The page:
Decades later, in an entirely different climate, The Forever War developed a new following with veterans, especially post-9/11. Many veterans have come to call the wars in Iraq, Afghanistan and elsewhere their own “forever war.” Haldeman’s themes of veterans feeling alienated from the society they protected resonate in a time when a small number of volunteers are responsible for America’s safety. The civil-military divide feels like a chasm, with increasingly few Americans having any genuine experience—or interest—in serving.
“The war we’re in now seems rather remote to me,” Haldeman says. “Maybe it depends on what part of America you live in—not just geographically, but socially. None of my friends—which is to say retirement-age Americans—is immediately affected by what’s going on there. I mean, we see it on the news all the time, but none of us is going to be drafted. Our children are not going to be drafted.”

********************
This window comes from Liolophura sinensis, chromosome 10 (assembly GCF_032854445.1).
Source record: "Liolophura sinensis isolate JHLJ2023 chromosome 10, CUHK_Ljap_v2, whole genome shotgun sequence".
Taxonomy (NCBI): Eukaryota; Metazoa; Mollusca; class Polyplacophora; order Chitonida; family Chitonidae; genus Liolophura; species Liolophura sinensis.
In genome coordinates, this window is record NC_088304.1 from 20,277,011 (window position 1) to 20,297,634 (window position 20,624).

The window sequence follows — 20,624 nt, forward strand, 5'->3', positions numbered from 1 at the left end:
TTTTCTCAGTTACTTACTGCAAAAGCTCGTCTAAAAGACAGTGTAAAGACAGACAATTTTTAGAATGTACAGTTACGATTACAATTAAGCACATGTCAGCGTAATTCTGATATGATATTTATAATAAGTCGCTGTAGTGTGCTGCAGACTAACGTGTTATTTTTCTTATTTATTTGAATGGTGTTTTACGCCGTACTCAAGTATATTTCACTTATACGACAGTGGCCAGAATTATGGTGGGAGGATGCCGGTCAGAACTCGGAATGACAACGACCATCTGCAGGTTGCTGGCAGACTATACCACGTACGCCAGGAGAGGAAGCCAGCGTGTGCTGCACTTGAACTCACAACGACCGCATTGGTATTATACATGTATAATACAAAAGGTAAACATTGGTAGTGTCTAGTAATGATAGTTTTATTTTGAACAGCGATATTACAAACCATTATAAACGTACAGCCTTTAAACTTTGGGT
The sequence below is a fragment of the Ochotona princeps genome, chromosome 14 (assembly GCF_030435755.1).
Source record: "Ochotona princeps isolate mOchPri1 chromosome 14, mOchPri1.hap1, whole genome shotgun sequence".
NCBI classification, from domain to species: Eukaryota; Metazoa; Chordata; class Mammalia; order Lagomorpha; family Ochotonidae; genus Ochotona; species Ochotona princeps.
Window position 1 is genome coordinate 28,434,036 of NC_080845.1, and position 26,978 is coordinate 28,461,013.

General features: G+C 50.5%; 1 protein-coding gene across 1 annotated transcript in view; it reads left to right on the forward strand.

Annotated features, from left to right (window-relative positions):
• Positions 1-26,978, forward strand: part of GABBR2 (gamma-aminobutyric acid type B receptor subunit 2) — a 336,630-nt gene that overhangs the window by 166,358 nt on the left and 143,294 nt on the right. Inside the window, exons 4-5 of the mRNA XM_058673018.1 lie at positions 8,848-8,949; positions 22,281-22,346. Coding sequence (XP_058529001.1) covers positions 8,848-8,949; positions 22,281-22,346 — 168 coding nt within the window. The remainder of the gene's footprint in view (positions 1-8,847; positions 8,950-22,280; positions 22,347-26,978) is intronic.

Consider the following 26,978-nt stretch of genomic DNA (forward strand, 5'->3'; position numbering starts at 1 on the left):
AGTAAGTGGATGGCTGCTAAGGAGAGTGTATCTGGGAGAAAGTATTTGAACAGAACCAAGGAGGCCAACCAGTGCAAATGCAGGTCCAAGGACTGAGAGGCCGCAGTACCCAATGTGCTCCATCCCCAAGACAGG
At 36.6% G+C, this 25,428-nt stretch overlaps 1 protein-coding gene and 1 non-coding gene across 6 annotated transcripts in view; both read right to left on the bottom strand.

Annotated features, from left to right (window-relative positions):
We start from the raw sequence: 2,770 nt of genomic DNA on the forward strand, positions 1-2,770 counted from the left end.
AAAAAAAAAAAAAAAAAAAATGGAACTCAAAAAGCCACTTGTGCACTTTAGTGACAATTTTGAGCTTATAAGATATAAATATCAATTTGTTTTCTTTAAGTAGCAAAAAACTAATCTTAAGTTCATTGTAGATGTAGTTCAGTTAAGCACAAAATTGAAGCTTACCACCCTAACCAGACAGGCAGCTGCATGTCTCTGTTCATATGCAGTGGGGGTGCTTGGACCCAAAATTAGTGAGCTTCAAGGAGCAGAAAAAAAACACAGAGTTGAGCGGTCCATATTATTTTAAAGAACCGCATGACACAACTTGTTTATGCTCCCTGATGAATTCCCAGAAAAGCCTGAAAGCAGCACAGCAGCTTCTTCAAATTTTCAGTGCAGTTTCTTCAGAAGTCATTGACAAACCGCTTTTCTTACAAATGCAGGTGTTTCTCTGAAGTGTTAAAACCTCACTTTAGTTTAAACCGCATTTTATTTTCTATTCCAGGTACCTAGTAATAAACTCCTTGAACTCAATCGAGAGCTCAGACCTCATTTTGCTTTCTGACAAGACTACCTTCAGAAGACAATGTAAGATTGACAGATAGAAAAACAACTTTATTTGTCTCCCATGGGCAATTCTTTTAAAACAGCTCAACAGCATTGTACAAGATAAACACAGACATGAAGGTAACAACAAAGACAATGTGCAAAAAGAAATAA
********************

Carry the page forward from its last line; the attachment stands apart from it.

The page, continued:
He also observes that in many ways, while it’s fashionable for America to acknowledge that it’s still haunted by the ghosts of Vietnam and his generation, it also remains haunted by the ghosts “the greatest generation” as well. “It’s a funny thing,” Haldeman says. “World War II was the last good war where a perfectly normal, good person could be a soldier, kill all kinds of enemy soldiers and then put up his weapons and get into a real life without any problems.”